06 May 2013 | Analysis | By BioSpectrum Bureau
Singapore: The number of Australians with age-related macular degeneration (AMD) is expected to grow to over 1.7 million by 2030, yet many patients do not currently receive timely care.
The treatment window for wet AMD is relatively short, so any delay in treatment can mean the difference between retaining vision and developing blindness.
New therapies and diagnostic techniques have produced a paradigm shift in the diagnosis and treatment of wet AMD, specifically antiangiogenesis therapy and spectral domain optical coherence tomography (SD-OCT).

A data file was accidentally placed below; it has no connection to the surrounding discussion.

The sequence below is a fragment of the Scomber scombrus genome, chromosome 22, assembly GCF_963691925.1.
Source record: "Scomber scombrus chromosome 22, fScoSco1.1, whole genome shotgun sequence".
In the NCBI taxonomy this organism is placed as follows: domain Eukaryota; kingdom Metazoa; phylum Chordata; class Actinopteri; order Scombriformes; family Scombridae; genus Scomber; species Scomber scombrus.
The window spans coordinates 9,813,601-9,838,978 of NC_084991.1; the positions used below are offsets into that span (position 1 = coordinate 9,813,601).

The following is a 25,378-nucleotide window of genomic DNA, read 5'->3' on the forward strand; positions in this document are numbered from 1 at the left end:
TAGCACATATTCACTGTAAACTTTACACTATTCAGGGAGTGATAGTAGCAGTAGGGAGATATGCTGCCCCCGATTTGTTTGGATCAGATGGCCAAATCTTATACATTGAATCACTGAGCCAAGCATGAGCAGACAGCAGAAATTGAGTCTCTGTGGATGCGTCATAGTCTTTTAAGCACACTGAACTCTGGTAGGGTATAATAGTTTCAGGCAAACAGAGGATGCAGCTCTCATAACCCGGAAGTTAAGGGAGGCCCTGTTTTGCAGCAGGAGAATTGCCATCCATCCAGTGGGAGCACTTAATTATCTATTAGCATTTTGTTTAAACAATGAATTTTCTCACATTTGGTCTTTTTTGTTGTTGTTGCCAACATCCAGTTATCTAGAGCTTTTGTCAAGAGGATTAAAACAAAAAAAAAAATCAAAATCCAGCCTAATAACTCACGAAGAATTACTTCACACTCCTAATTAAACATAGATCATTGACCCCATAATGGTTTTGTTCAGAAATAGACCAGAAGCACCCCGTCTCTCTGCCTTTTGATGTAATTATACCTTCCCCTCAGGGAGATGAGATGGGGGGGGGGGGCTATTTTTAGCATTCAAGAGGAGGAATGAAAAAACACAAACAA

These techniques, along with early diagnosis, can prevent, slow, and, in some cases, even reverse vision loss. However, affordability has been a barrier for Australian patients, rendering a need for greater access to treatment.
"Wet AMD is a silent epidemic of the aging global population," commented Dr William Li, president, Angiogenesis Foundation. "Helping the elderly preserve their vision through effective use of antiangiogenic treatments is an important way to ensure a high quality of life."